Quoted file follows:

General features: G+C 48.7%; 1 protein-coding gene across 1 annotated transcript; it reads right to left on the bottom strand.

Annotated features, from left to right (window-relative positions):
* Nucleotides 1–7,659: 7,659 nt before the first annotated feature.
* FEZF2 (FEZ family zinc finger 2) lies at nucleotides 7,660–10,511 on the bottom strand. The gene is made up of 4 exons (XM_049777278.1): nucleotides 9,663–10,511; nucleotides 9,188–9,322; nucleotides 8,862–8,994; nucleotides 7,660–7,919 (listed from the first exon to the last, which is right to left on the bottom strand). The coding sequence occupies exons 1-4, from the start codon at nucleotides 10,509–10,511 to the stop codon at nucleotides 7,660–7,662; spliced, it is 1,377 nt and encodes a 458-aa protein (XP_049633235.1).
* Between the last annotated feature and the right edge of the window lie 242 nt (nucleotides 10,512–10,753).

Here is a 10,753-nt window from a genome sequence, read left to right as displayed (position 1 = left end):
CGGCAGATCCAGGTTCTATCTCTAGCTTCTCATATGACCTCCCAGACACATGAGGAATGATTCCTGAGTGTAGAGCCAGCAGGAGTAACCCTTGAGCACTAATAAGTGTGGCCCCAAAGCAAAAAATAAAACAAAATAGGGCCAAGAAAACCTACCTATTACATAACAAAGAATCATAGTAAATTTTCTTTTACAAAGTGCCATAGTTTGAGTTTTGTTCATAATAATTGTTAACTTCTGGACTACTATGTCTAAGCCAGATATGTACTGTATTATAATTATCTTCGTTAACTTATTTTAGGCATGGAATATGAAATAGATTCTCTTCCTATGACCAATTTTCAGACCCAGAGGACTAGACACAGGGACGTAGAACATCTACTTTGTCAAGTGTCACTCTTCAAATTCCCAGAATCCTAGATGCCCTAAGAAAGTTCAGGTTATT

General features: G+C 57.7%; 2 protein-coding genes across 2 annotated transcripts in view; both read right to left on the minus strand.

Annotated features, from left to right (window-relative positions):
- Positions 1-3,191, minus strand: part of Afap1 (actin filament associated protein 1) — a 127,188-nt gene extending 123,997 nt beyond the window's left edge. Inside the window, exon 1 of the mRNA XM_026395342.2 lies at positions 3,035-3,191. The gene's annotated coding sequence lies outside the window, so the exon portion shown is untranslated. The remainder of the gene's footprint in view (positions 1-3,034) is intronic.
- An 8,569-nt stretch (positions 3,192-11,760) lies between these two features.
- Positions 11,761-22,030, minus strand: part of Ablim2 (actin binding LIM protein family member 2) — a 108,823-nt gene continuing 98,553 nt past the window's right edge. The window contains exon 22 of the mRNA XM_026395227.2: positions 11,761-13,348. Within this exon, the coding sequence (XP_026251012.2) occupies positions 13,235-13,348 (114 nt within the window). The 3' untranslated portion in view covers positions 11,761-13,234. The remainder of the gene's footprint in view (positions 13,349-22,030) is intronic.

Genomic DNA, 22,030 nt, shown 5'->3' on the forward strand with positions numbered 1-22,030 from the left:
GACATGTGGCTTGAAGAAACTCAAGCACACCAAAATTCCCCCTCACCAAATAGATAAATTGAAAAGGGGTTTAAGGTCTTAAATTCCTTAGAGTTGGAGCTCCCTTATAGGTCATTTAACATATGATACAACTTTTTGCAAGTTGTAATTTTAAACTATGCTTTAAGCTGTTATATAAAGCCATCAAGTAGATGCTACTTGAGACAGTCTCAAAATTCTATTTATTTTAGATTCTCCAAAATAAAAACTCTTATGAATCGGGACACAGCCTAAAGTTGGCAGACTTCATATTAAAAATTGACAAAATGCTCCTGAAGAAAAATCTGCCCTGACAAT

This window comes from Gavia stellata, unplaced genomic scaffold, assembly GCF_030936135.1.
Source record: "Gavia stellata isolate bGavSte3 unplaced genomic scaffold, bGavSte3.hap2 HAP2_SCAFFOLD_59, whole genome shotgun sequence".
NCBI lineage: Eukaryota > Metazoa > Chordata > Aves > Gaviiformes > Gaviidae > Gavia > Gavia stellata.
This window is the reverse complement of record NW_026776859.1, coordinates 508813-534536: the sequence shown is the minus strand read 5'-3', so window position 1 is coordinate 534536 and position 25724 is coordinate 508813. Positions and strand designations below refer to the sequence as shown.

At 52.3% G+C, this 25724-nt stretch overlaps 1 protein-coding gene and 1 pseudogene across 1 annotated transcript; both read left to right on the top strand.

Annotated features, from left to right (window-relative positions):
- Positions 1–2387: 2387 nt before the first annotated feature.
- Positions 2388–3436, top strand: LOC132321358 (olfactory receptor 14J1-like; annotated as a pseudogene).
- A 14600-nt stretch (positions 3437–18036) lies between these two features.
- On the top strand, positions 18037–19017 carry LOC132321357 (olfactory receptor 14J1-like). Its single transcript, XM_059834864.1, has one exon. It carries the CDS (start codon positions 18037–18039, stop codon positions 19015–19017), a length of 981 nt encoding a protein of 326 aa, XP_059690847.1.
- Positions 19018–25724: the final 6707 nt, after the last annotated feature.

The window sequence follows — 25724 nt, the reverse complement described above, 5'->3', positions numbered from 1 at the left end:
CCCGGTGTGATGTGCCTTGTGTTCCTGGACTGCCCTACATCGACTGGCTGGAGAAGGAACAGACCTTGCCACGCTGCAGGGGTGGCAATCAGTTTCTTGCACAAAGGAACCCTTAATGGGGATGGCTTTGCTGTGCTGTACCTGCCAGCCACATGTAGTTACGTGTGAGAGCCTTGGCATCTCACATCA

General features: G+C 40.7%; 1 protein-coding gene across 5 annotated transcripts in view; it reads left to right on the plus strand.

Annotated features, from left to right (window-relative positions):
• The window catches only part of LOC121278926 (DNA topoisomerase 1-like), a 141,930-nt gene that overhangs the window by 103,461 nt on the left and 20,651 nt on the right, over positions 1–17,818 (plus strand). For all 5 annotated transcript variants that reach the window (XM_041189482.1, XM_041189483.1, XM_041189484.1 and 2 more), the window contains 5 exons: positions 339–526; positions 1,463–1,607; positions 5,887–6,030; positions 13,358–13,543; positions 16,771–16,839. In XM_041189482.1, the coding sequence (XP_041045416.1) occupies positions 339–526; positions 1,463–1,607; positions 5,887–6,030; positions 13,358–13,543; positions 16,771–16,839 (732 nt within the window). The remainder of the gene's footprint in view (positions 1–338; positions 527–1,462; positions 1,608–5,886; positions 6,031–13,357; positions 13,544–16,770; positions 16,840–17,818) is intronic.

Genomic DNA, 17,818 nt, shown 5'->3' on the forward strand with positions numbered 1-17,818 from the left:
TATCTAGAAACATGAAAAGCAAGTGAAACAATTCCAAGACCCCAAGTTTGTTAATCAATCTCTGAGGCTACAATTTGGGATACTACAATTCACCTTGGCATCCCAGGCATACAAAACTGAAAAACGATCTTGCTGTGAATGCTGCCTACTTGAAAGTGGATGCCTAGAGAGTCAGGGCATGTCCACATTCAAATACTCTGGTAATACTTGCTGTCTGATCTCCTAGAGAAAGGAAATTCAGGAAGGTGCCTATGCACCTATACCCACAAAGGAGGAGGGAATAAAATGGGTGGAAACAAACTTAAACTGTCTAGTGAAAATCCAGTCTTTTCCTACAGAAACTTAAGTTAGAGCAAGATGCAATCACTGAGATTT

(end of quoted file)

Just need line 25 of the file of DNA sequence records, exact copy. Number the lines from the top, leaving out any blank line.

- Positions 19018–25724: the final 6707 nt, after the last annotated feature.